September 13, 2018

Captains log: City to Gritty

It’s amazing how people make you feel! So far, I’ve hired to our build team 100% from how I’ve felt during each interview.

Those that understand the magic of this location and look at our build site as an exciting challenge, get to work with us. And I those that scoff at our ideas and tell us to “be realistic”, don’t.

Despite hiring our architect already, I decided to go to another architect interview, just to see what he might bring to the table and compare experiences. This was the same guy that ghosted us for 2.5 weeks. He finally reached back out and asked for an interview and I accepted.

When I arrive, he opens a blank notebook and immediately tells me to be realistic. Noted, the guy we hired spent 3+ hours on designs beforehand to show us his skill and interest level. And here I am looking at a blank page.

He then asks me if I’m sold on an A-Frame and tells me how difficult they are to build. He then proceeds to draw a triangle on his blank paper and stares at it. And informs he no one does A-Frames and he hasn’t built one in 15 years.

I tell him that is definitely our first choice but I’m open to his creativity on our project.

He continues to sketch triangles and eventually opens up a design program for his vision of our layout. He keeps bringing up all the challenges of A-frames how we need to be realistic. And when talking ceiling height, gets super concerned when I mention Todd is 6’6” so, we need high ceilings. It’s like that fact would suddenly change everything.

It was very interesting to watch his process because the architect we hired already solved this problem is a gorgeous way. Of course, I mention NOTHING of the other design. I want to see where his mind is it.

We go back and forth and after almost 2 hours have a floor plan. The entire time I felt I had to justify my ideas, justify our budget and justify what I like. I don’t know about you, but after hours of justifying, you feel emotional and drained. I also had my 20 month old with me running around.

He finally said after all that, that maybe an A-frame could be possible. But he had a better square design he would send me after that I should consider. He gave me his pricing and told me the only negative to working with him was he was very slow (hence the 2.5 weeks of ghosting before our meeting) but he would get the job done within 14 weeks if we hired him. There are 52 weeks in a year. And if plans will take 14 weeks…well then….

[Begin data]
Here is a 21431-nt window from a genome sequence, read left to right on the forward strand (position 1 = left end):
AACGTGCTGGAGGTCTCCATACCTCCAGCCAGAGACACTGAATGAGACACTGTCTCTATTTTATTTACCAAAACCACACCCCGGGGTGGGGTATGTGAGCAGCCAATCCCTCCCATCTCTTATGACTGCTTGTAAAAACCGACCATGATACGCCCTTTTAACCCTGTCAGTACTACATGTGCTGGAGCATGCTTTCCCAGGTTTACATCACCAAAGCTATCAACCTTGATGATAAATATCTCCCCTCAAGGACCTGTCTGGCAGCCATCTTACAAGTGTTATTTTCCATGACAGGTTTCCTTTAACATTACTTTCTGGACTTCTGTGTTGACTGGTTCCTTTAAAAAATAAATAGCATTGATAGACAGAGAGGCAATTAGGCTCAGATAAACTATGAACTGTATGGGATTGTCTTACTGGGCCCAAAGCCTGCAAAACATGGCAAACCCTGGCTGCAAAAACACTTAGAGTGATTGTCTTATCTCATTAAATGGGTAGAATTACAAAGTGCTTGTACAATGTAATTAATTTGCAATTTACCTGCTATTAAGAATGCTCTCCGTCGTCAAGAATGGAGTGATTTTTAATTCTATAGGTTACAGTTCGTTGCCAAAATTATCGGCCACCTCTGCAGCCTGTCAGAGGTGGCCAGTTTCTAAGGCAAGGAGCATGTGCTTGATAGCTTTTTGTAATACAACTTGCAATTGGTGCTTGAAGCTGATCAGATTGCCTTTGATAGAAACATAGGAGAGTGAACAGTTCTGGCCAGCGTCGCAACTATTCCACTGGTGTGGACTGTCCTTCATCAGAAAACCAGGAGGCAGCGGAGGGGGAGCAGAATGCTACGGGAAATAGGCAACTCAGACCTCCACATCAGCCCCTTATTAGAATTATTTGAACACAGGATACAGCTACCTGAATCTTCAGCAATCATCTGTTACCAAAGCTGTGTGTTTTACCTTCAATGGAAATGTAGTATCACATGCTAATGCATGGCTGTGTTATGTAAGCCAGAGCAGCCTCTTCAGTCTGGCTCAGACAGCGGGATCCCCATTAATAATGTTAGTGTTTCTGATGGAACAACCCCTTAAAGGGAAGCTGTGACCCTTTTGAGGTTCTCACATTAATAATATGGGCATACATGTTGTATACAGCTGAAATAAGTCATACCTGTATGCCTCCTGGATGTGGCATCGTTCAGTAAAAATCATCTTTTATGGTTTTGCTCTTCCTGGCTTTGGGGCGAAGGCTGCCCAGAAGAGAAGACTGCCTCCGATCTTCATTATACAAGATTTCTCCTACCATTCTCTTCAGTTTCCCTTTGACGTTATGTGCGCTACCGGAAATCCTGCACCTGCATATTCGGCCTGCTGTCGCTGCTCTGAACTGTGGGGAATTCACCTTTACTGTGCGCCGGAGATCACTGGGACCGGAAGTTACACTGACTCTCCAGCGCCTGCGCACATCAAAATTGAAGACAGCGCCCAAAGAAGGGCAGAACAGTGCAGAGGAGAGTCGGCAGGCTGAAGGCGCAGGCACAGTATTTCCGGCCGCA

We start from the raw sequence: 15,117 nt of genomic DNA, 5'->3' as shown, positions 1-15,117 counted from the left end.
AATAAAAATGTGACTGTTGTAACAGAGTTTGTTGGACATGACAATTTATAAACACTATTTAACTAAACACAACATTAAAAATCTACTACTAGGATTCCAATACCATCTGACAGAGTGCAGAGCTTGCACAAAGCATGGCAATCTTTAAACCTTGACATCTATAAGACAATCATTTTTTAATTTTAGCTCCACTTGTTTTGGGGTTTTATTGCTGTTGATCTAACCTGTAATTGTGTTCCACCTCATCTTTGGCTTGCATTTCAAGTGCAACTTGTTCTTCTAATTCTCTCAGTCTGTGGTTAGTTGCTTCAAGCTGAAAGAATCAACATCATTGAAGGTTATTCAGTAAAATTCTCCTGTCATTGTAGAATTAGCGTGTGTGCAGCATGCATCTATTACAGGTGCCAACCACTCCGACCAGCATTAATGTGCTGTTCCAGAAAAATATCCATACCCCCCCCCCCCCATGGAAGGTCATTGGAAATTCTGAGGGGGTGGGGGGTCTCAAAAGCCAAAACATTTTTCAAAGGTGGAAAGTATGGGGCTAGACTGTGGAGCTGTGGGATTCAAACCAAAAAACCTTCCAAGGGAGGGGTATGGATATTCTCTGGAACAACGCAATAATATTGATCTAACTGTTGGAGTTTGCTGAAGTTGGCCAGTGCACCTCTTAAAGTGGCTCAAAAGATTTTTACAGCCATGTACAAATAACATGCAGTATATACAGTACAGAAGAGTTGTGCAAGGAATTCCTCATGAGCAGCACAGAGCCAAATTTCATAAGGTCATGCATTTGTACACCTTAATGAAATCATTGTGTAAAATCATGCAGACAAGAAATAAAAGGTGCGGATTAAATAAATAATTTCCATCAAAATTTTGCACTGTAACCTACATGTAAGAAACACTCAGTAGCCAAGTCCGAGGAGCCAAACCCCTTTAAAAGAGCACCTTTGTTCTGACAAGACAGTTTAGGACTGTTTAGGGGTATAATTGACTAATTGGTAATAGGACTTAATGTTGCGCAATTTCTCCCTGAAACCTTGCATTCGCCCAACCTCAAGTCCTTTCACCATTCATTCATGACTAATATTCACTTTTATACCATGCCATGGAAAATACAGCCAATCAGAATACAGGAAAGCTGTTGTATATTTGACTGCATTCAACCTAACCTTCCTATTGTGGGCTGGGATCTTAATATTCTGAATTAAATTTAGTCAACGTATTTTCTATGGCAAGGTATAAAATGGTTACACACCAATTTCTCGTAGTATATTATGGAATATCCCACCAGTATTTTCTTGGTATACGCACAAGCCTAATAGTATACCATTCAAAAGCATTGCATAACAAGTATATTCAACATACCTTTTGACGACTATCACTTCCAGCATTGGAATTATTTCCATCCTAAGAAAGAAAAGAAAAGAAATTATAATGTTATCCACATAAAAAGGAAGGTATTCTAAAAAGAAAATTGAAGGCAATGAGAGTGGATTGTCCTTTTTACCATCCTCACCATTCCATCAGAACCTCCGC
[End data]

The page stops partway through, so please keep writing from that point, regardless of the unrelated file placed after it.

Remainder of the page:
Sooooo, yeah. I thanked him for his time and quickly left.

We also learned that the post office can’t assign us a mailbox at the bottom of the hill until we have a build permit.

At first they said all we needed was our land deed and 1 week processing time. And after 2 weeks, they inform us we also need a build permit.

So, PO Box for us! But we can’t open one without a piece of mail that shows we live in Colorado (like a utility bill—but wait-we are living off-grid! And can’t get mail! And I don’t have any envelops from our prior address).

Or a CO drivers license-which because I’ve been military, haven’t changed because you don’t have to change your license when you’re military until it expires. So, it’s off to the DMV soon so I can get a CO license so I can get a PO Box and receive mail.

What I’ve learned so far, is experience is good when choosing a build team. But not too much experience. Too much experience seems to be the place where dreaming and creativity end.

The difference between these interviews was astounding. The 2nd guy was also part of the company we are considering to build our home. Throughout the process, he frequently called over the build leader to look at his A-frame design and it was all heavy sighs and head shaking. And all I replied was, “well, if no one builds A-frames anymore and you haven’t built one is 15 years, then obviously this would be unique! And different from what everyone else is building!”

And they agreed as they suggested square designs. NEXT!!!


  • Nicco Macintyre Absolutely!
    It’s always a balance of concessions and desires but ultimately it’ll only be your dream home if the people in all the important steps support your dream and don’t try to substitute their own, whatever, old ideas.
    A-frames are fine, just different and there’s ALWAYS a way to at least get close to what you want.
    Hell, give me another couple years and I’ll just 3d print it for you.
    • Rachel McCash Cronin Exactly!!! And 3D printing is amazing!! We have a basic one and printed our land! The green is our 35 acres and the blue is our access road
    • Nicco Macintyre Is that a topographical 3d print?
      Lol nice!
  • Cynthia Ossa 1. He seriously said he is “very slow”?!? How is he still in business?
    2. Of all the places I have lived, COS USPS has been the worst. I am sadly not surprised by your experience and can feel your frustration. I’m sending you some positive vibes.
    • Rachel McCash Cronin Thanks momma!! And I know!! I’m just like… WTF? ? I first thought his 14 week timeline was from demand until he mentioned he is slow
  • Mario J McCash High Drama on the Colorado Springs Seas!

    Hey, now that you’re out of the military anyway, might as well get a local DL.…See More
  • Bryan Huddleston “Too much experience seems to be the place where dreaming and creativity end” – so true!

    …and it’s seriously amazing that a woman so young has the level of wisdom, perspective, and judgement you do. Respect.
  • Caroline Antoinette I love these updates! Love!

    Are you blogging this experience?
  • Jared McCash Is that ‘NEXT!!!’ a reference to the church bus lady meme on facebook?
  • Rachel McCash Cronin Lol I’ve never seen that before!